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I have a Windows Server 2008 R2 virtual machine in Amazon EC2, running SQL Server 2008 R2. Every three hours, like clockwork, the server's CPU usage will spike to 100% for about 10 minutes or so, to the point that applications attempting to connect to this SQL instance will receive timeout errors on the pre-login handshake. When the server is restarted, the exact times that this occurs change, but it is always every three hours, so I suspect it is caused by something scheduled to run at start-up and then recur every three hours.

I have been using Resource Monitor to try to locate the problem, and I have seen that the CPU usage during these times is typically split relatively evenly (fluctuating mostly in the 40s and 50s) between the sqlservr.exe and svchost.exe (netsvcs) processes. The services breakdown in resource monitor then typically shows the total service usage with a little more fluctuation, but always high (80s and 90s), split between MSSQLSERVER and one other service. However, what the other service is seems to vary every time, making it very difficult to pinpoint the issue. Services that I have seen running alongside MSSQLSERVER during these periods include:

  • BFE - Base Filtering Engine
  • Xensvc - Citrix tools for Virtual Machines service
  • RpcEptMapper - RPC Endpoint Mapper
  • DHCP - DHCP Client
  • Spooler - Print Spooler
  • PC Monitor - Pulseway
  • wuauserv - Windows Update
  • TermService - Remote Desktop Services
  • Ec2Config - Ec2Config
  • DcomLaunch - DCOM Server Process Launcher
  • A few of our in-house services

With such a diverse list of services, I'm not really sure where to start other than SQL Server, so I've tried using some queries with system views to find high CPU queries around these times, but those that get currently running queries will block until after the spike ends, while historical data doesn't seem to show anything significant. I also tried running a trace in Profiler, but the only queries with any significant duration or CPU use in these periods are part of a process that runs every 4 minutes throughout the entire day. While this process does often spike the CPU, outside of these periods it is only for a few seconds, typically 5 or less, and it does not process any more data or do anything more intensive at these times, so I am doubtful that this is the root of the problem.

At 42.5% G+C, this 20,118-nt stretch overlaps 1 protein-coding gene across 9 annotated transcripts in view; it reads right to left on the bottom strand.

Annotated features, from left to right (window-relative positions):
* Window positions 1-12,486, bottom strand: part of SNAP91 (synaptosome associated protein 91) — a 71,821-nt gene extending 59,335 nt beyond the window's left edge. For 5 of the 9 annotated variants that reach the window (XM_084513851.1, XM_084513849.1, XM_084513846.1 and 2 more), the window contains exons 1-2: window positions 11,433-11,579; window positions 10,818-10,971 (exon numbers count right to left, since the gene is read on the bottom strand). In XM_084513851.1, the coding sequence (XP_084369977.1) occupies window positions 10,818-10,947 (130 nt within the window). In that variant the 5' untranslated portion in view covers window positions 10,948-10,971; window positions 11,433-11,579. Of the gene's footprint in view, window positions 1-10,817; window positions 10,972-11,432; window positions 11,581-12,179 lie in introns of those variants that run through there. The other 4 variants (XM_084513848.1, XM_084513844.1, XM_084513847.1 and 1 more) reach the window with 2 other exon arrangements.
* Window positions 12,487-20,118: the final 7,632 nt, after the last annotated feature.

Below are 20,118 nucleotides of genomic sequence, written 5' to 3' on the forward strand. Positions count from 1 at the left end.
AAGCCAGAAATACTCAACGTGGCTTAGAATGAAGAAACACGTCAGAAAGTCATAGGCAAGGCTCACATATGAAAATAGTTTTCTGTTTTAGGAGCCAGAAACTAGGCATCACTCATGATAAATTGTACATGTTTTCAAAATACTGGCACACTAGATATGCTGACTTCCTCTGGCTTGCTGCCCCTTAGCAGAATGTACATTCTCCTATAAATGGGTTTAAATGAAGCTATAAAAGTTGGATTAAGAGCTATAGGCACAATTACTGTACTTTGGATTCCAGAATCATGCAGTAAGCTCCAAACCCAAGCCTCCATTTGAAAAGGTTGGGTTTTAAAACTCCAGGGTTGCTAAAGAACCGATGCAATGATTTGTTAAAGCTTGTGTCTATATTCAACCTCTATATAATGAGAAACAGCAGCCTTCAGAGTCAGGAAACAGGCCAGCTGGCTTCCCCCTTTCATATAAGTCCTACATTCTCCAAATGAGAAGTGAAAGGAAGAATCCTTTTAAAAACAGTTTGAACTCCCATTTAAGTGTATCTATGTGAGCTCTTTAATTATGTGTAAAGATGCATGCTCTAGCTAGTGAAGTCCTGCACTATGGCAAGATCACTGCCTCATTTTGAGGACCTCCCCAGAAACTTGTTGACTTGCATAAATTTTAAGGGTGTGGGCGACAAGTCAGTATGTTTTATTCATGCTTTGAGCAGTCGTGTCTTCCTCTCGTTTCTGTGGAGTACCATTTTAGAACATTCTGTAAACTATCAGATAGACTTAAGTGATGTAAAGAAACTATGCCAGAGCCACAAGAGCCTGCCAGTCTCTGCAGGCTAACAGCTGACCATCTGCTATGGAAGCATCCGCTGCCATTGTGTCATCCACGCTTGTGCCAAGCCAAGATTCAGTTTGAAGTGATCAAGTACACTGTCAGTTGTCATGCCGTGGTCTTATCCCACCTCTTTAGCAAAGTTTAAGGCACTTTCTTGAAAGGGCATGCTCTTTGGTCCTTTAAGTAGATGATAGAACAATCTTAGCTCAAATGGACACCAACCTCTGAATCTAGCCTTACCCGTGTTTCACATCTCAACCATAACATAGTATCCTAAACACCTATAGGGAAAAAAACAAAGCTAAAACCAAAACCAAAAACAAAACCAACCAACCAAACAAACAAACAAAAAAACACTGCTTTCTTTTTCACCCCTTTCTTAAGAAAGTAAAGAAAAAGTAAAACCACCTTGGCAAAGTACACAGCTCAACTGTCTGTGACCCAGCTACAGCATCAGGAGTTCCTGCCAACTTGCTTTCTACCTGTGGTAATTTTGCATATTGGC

The only events I'm seeing in the Windows event log around these times worthy of any note or with any consistency are timeout errors from attempting to access the SQL instance. SQL Server's error logs also don't show anything noteworthy or consistent around these times. No agent jobs or windows scheduled tasks run on a schedule consistent with the problem.

Has anyone else seen a problem similar to this? What else can I check or do to troubleshoot this issue? Thank you in advance!

  • Have you checked for any SQL Server jobs, maintenance tasks, etc. that may be kicking off every three hours? – joeqwerty Oct 24 '16 at 19:50
  • No jobs or maintenance plans running on this schedule, nor are there any windows scheduled tasks on this schedule. – jdawkins Oct 24 '16 at 20:10
  • Check Windows update. I have had times where background update checks took over the CPU. – Matt Houser Oct 24 '16 at 21:02
  • @MattHouser Interestingly, I did a manual check for Windows updates, and it immediately started experiencing the same symptoms despite not being at the normal times. I stopped the Windows Update service, and it immediately went back to normal. It looks like this server was set at some point to never check for updates, so a) why is it apparently checking in the background still? And b) is there a way I can install the updates manually without running the check? And a follow-up: b.1) If so, should it theoretically behave better while checking afterwards? Thanks! – jdawkins Oct 26 '16 at 13:47

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